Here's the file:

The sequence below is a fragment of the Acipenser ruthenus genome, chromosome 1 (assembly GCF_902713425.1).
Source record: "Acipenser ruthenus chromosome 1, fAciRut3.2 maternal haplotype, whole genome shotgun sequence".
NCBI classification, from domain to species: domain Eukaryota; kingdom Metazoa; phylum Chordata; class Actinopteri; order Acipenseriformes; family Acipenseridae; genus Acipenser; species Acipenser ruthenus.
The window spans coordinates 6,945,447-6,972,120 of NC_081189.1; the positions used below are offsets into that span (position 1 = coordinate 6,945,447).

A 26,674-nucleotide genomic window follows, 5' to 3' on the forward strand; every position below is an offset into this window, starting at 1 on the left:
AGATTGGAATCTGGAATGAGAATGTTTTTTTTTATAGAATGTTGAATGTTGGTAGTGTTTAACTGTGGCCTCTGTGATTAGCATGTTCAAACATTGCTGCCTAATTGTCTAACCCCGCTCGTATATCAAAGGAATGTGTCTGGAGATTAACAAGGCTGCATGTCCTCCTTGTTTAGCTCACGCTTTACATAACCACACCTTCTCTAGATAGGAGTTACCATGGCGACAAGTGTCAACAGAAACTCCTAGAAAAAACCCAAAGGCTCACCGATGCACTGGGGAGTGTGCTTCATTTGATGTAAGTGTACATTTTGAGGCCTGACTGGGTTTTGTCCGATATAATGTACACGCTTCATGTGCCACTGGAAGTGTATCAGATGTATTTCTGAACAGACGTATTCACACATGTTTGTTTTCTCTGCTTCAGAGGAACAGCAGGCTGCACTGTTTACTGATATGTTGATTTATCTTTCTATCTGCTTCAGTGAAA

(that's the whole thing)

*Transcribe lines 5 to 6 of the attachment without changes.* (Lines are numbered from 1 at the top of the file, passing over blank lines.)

A 26,674-nucleotide genomic window follows, 5' to 3' on the forward strand; every position below is an offset into this window, starting at 1 on the left:
AGATTGGAATCTGGAATGAGAATGTTTTTTTTTATAGAATGTTGAATGTTGGTAGTGTTTAACTGTGGCCTCTGTGATTAGCATGTTCAAACATTGCTGCCTAATTGTCTAACCCCGCTCGTATATCAAAGGAATGTGTCTGGAGATTAACAAGGCTGCATGTCCTCCTTGTTTAGCTCACGCTTTACATAACCACACCTTCTCTAGATAGGAGTTACCATGGCGACAAGTGTCAACAGAAACTCCTAGAAAAAACCCAAAGGCTCACCGATGCACTGGGGAGTGTGCTTCATTTGATGTAAGTGTACATTTTGAGGCCTGACTGGGTTTTGTCCGATATAATGTACACGCTTCATGTGCCACTGGAAGTGTATCAGATGTATTTCTGAACAGACGTATTCACACATGTTTGTTTTCTCTGCTTCAGAGGAACAGCAGGCTGCACTGTTTACTGATATGTTGATTTATCTTTCTATCTGCTTCAGTGAAA